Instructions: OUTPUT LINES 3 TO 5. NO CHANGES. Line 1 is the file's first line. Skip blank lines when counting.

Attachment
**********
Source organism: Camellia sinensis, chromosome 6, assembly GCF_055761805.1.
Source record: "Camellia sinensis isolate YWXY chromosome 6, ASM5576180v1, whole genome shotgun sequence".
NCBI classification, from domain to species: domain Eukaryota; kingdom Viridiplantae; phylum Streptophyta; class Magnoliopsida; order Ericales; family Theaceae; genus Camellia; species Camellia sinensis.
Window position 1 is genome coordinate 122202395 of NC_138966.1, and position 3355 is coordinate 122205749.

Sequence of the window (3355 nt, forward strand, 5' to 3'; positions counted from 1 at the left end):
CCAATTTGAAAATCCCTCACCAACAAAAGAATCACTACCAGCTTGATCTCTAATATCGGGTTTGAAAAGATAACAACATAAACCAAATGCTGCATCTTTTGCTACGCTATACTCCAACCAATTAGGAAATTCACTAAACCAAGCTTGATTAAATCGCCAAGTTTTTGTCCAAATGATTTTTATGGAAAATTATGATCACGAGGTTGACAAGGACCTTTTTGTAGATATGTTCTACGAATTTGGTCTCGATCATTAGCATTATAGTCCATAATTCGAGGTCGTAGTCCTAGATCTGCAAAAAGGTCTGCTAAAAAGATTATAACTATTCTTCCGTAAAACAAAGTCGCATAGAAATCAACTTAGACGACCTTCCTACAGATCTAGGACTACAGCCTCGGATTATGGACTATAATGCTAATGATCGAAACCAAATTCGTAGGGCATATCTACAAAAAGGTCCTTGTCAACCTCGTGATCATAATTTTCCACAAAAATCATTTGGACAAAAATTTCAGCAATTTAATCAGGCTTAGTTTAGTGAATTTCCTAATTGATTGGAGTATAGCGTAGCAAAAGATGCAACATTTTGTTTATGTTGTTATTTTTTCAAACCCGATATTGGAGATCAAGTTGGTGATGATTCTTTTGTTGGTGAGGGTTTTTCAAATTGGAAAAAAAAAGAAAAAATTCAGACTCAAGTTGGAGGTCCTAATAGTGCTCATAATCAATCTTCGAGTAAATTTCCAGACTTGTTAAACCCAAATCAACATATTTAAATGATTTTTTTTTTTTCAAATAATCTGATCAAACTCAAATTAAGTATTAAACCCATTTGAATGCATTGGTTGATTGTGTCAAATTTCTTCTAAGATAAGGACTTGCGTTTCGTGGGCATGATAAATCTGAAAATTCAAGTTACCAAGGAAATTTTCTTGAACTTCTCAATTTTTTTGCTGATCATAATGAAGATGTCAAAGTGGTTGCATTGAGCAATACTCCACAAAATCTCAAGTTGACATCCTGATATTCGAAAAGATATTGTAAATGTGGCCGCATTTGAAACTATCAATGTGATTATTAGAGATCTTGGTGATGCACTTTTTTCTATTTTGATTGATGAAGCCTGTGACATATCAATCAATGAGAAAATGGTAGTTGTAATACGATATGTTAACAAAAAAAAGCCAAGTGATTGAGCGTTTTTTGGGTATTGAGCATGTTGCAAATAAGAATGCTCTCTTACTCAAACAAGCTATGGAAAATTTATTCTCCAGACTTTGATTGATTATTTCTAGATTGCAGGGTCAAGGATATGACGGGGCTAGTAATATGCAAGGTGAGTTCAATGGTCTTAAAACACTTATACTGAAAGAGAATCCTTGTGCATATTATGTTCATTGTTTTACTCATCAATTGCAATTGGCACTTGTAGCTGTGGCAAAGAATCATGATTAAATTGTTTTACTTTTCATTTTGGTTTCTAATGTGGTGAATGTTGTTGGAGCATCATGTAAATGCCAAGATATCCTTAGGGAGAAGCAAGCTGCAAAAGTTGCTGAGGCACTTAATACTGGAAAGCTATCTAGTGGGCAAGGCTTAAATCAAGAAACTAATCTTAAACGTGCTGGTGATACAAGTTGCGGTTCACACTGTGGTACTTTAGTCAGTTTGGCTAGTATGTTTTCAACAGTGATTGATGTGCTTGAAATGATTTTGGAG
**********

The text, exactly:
NCBI classification, from domain to species: domain Eukaryota; kingdom Viridiplantae; phylum Streptophyta; class Magnoliopsida; order Ericales; family Theaceae; genus Camellia; species Camellia sinensis.
Window position 1 is genome coordinate 122202395 of NC_138966.1, and position 3355 is coordinate 122205749.

Sequence of the window (3355 nt, forward strand, 5' to 3'; positions counted from 1 at the left end):